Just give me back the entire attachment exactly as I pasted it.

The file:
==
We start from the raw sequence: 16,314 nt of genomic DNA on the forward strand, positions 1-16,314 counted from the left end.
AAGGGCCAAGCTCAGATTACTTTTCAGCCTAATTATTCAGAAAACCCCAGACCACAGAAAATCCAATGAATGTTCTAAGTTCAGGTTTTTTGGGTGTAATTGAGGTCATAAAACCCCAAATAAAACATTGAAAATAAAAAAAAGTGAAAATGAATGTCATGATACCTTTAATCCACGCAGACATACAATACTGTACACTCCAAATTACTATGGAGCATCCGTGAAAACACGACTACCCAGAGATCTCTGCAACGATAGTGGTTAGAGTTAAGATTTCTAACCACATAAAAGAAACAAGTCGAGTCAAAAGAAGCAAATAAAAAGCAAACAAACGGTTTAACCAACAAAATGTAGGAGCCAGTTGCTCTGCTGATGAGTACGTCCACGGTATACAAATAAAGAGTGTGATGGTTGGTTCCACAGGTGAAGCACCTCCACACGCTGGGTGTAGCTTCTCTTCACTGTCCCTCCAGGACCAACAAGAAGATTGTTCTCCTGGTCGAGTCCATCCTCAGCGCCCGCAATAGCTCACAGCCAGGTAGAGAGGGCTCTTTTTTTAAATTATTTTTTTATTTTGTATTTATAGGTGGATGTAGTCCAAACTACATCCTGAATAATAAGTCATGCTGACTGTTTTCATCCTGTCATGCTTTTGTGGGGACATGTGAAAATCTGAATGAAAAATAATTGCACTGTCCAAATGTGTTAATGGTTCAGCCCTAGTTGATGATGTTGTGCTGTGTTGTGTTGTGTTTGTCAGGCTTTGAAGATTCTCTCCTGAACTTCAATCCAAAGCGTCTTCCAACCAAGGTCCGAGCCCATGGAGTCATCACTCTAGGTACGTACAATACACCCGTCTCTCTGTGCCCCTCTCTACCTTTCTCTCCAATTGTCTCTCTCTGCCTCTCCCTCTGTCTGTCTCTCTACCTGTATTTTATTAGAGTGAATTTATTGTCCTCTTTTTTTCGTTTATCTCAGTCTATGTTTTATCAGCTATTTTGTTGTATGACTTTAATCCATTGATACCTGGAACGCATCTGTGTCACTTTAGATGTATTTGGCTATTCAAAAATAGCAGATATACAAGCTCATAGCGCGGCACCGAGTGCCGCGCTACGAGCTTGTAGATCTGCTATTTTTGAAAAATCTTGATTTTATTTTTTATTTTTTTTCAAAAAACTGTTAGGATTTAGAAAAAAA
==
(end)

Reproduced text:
We start from the raw sequence: 16,314 nt of genomic DNA on the forward strand, positions 1-16,314 counted from the left end.
AAGGGCCAAGCTCAGATTACTTTTCAGCCTAATTATTCAGAAAACCCCAGACCACAGAAAATCCAATGAATGTTCTAAGTTCAGGTTTTTTGGGTGTAATTGAGGTCATAAAACCCCAAATAAAACATTGAAAATAAAAAAAAGTGAAAATGAATGTCATGATACCTTTAATCCACGCAGACATACAATACTGTACACTCCAAATTACTATGGAGCATCCGTGAAAACACGACTACCCAGAGATCTCTGCAACGATAGTGGTTAGAGTTAAGATTTCTAACCACATAAAAGAAACAAGTCGAGTCAAAAGAAGCAAATAAAAAGCAAACAAACGGTTTAACCAACAAAATGTAGGAGCCAGTTGCTCTGCTGATGAGTACGTCCACGGTATACAAATAAAGAGTGTGATGGTTGGTTCCACAGGTGAAGCACCTCCACACGCTGGGTGTAGCTTCTCTTCACTGTCCCTCCAGGACCAACAAGAAGATTGTTCTCCTGGTCGAGTCCATCCTCAGCGCCCGCAATAGCTCACAGCCAGGTAGAGAGGGCTCTTTTTTTAAATTATTTTTTTATTTTGTATTTATAGGTGGATGTAGTCCAAACTACATCCTGAATAATAAGTCATGCTGACTGTTTTCATCCTGTCATGCTTTTGTGGGGACATGTGAAAATCTGAATGAAAAATAATTGCACTGTCCAAATGTGTTAATGGTTCAGCCCTAGTTGATGATGTTGTGCTGTGTTGTGTTGTGTTTGTCAGGCTTTGAAGATTCTCTCCTGAACTTCAATCCAAAGCGTCTTCCAACCAAGGTCCGAGCCCATGGAGTCATCACTCTAGGTACGTACAATACACCCGTCTCTCTGTGCCCCTCTCTACCTTTCTCTCCAATTGTCTCTCTCTGCCTCTCCCTCTGTCTGTCTCTCTACCTGTATTTTATTAGAGTGAATTTATTGTCCTCTTTTTTTCGTTTATCTCAGTCTATGTTTTATCAGCTATTTTGTTGTATGACTTTAATCCATTGATACCTGGAACGCATCTGTGTCACTTTAGATGTATTTGGCTATTCAAAAATAGCAGATATACAAGCTCATAGCGCGGCACCGAGTGCCGCGCTACGAGCTTGTAGATCTGCTATTTTTGAAAAATCTTGATTTTATTTTTTATTTTTTTTCAAAAAACTGTTAGGATTTAGAAAAAAA